Could Apple’s Past Help Us Predict Who It Acquires Next?

cash

When Steve Jobs said his company was keeping its powder dry for possible acquisitions, a new favorite tech-industry pastime of guessing who Apple will acquire next was instantly created.

But much of this speculation has been pretty wild-eyed. Jobs himself can be blamed for the hysteria, since his words were highly suggestive. And let’s face it, $50 billion dollars is a whole lotta cash.

Blockbuster deals are out of character with the company’s conservative acquisition history, but it does pay to analyze the last few years when examining what makes Apple tick when it goes shopping:

The table above shows the last seven acquisitions by Apple, breaking down the company type and summarizing what Apple gained in the deal. In looking at the patterns in the list, you can start to uncover some possible motives:

Control. Apple likes to control its own destiny, which means controlling more links in the product roadmap. Because of this, the company bought both PA Semi and Intrinsity, which gave it, theoretically, more control over their mobile processor development.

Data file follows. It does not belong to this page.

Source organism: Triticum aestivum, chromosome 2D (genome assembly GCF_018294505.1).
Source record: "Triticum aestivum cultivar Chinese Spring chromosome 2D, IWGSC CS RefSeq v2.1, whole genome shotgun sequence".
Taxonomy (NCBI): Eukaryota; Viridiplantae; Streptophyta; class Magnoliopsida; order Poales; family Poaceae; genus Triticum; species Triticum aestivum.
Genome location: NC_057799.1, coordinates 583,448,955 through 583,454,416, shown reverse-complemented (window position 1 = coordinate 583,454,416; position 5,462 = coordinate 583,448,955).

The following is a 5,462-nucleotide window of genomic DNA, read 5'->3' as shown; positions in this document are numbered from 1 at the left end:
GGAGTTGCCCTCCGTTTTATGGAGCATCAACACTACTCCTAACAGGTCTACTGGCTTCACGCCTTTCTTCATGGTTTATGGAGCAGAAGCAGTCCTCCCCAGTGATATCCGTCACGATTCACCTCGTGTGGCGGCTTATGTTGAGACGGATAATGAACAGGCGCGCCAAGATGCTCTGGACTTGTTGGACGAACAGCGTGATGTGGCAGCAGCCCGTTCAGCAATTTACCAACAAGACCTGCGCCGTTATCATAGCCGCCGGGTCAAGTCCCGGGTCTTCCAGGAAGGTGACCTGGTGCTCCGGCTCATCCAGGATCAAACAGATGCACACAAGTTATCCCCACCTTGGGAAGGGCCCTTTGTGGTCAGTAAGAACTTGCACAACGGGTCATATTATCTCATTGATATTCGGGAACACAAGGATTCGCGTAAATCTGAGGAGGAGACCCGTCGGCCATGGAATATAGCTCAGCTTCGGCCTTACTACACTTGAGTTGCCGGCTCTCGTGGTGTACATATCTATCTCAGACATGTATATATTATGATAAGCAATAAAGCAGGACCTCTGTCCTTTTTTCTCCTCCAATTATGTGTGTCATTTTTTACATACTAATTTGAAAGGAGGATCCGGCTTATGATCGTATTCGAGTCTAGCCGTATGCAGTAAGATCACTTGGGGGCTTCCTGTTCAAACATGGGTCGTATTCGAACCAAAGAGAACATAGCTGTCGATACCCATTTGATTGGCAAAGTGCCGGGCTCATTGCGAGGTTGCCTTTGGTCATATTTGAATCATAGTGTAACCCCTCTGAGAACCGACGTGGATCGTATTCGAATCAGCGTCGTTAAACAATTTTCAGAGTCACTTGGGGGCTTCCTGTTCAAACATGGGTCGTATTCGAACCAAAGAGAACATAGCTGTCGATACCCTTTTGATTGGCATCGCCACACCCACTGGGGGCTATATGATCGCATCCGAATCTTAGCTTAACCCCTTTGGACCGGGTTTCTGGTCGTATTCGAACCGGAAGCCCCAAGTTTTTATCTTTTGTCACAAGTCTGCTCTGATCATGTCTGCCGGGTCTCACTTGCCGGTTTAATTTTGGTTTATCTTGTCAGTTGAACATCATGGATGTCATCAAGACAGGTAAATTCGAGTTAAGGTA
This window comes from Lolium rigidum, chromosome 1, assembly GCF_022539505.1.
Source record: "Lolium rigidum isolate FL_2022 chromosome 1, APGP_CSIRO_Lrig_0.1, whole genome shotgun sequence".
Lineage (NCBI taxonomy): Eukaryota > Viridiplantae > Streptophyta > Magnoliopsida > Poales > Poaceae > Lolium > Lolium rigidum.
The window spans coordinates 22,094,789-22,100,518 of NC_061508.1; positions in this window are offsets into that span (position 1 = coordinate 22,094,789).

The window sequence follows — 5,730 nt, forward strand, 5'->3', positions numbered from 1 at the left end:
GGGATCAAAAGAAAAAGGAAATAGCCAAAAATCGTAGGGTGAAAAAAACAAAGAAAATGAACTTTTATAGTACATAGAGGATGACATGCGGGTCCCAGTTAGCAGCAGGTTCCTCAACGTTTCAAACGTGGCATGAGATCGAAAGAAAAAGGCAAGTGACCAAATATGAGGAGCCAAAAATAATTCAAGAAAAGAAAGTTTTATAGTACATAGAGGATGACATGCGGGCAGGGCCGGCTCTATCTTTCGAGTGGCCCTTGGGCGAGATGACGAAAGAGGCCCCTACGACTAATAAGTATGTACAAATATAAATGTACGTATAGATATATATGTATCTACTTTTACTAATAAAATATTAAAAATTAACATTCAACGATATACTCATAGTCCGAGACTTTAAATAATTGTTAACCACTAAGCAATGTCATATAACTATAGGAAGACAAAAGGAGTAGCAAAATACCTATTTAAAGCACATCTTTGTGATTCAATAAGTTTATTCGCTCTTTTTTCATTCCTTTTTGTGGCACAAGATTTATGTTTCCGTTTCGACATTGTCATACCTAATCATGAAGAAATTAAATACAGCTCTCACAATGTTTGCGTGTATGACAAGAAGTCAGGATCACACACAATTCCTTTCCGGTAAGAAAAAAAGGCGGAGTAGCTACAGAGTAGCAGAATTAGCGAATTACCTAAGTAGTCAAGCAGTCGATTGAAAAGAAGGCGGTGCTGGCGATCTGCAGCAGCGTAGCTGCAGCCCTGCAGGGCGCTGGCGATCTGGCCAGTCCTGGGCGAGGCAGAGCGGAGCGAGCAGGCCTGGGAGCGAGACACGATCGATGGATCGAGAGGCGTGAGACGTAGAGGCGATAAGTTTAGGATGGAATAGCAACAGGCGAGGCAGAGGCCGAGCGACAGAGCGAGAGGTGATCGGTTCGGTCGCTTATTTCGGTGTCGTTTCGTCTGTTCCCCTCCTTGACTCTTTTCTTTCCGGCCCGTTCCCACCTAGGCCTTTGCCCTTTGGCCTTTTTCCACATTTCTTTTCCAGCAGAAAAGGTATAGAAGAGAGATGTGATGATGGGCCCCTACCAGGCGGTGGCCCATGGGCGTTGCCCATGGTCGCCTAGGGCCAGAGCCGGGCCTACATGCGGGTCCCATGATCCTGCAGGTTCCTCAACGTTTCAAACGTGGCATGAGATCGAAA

Creatively monetizing market position. Apple has wisely looked to fully leverage its market positions through additional avenues of monetization. By buying Quattro Wireless, it was able to delve deeper into the well of advertising revenue made possible through mobile apps.

Product differentiation/creation. The leading consumer and personal technology company in the world today will, time to time, buy IP that can translate into new products and features.

Google. Let’s face it, much of what Apple does nowadays is in reaction to Google. Not only did Quattro Wireless put Apple into the mobile ad game, it was also in part due to Google’s AdMob buy. You could say Lala.com, Placebase and Siri also were partially motivated by the other big, fast-moving tech giant.

But what does this all mean for the future? Well, if we take the above motives and apply them to some of the current names being tossed about, it would look something like this:

My feeling is that any of the deals above are unlikely, but I do think Twitter and Spotify could make sense. Twitter because the price, while high, is digestible and Apple/Twitter is a highly disruptive pairing, mostly due to the possibilities it opens up for Apple’s growing interest in advertising monetization; Spotify because it would help boost the company’s push into streaming and subscriptions, though admittedly the technology could likely be built by Apple and Spotify’s existing label deals could be negated by acquisition.

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Source: flickr user Ben Chau

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